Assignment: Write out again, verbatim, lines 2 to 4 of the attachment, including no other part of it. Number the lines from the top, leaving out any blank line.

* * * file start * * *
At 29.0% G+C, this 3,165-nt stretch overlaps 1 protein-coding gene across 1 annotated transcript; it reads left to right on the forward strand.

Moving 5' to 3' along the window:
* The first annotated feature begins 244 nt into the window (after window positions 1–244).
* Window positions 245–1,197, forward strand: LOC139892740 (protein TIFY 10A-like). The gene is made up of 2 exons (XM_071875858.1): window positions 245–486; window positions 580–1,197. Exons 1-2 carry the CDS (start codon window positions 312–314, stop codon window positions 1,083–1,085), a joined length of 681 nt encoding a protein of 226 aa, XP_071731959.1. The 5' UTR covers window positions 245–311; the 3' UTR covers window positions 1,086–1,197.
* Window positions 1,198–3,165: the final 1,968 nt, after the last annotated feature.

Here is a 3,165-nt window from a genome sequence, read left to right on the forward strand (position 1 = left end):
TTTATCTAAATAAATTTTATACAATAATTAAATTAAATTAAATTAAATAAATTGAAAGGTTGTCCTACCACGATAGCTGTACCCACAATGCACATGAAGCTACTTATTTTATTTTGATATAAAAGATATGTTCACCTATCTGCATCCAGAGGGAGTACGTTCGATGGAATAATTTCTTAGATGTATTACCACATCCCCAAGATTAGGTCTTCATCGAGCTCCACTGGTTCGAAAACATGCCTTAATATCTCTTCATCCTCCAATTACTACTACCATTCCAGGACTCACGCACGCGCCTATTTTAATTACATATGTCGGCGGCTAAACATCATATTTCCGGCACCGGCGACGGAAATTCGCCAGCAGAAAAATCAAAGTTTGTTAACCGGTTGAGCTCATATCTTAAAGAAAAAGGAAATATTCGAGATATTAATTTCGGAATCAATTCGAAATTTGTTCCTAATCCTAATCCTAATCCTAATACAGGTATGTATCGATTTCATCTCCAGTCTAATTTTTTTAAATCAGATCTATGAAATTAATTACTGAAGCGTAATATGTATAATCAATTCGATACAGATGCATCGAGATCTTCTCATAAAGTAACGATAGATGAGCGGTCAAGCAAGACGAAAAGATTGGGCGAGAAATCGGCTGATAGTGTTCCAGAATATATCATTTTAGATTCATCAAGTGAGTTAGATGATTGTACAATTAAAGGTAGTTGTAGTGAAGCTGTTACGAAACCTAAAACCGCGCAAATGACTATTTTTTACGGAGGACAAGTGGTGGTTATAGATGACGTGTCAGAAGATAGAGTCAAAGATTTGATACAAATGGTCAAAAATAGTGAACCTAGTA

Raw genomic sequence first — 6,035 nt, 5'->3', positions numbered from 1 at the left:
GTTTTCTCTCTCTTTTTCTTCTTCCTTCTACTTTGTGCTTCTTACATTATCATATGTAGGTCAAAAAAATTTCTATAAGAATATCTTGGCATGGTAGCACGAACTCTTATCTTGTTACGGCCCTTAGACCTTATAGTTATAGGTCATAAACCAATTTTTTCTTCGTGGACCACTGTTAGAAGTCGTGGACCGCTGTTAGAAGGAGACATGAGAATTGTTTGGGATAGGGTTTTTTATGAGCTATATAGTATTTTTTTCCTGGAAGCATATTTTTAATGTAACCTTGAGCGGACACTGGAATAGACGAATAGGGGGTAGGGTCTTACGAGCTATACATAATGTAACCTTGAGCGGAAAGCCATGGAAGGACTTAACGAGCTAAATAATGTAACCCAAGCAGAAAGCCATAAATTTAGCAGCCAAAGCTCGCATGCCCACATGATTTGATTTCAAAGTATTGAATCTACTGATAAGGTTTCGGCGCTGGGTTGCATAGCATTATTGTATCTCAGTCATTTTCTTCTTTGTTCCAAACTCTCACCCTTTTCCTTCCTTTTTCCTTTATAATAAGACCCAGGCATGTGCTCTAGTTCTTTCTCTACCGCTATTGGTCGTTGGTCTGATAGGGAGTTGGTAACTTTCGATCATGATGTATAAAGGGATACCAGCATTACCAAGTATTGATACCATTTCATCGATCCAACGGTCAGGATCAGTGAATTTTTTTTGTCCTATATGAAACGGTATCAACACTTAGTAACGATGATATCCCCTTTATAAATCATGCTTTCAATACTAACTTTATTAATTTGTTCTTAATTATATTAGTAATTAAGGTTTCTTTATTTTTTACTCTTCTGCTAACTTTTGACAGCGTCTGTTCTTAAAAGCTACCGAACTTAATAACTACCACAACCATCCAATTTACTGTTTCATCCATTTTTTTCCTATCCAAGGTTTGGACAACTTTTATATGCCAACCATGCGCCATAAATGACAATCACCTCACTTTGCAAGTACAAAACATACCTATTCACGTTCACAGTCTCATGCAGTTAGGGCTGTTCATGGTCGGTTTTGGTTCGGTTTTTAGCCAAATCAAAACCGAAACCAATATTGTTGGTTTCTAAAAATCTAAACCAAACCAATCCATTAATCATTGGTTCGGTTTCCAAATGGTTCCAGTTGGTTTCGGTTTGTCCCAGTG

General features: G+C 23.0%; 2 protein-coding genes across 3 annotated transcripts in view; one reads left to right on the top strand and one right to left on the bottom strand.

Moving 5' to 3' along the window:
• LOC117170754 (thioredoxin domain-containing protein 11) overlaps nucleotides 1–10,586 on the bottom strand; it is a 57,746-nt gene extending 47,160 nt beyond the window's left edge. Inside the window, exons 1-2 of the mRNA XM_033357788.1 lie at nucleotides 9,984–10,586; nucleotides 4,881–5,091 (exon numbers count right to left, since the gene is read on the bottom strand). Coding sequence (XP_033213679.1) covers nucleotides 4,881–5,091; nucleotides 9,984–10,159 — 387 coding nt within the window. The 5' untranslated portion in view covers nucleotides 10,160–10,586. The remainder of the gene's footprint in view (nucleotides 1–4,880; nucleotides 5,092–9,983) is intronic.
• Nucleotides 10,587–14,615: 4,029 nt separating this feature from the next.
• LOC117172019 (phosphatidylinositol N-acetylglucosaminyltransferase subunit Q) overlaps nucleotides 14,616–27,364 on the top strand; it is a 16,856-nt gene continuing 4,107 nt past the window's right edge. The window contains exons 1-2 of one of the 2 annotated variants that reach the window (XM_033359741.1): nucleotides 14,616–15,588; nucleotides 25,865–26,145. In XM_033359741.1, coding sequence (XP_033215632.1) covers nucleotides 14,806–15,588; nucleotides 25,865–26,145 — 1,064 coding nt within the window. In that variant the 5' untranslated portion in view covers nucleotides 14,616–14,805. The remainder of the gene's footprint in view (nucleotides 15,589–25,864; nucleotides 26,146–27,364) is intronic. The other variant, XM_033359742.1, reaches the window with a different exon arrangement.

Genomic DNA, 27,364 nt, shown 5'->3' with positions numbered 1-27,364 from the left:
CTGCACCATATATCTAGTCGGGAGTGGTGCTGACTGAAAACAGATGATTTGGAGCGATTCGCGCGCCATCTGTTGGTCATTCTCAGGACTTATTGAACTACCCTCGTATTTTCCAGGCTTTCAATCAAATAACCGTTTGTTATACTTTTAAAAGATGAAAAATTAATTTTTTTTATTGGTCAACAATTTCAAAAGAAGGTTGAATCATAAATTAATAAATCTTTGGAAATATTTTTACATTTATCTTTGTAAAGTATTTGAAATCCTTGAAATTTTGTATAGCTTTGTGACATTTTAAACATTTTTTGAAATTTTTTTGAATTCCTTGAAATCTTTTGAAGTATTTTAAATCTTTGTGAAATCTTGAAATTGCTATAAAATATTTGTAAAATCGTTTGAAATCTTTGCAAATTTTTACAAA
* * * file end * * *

Moving 5' to 3' along the window:
* The first annotated feature begins 244 nt into the window (after window positions 1–244).
* Window positions 245–1,197, forward strand: LOC139892740 (protein TIFY 10A-like). The gene is made up of 2 exons (XM_071875858.1): window positions 245–486; window positions 580–1,197. Exons 1-2 carry the CDS (start codon window positions 312–314, stop codon window positions 1,083–1,085), a joined length of 681 nt encoding a protein of 226 aa, XP_071731959.1. The 5' UTR covers window positions 245–311; the 3' UTR covers window positions 1,086–1,197.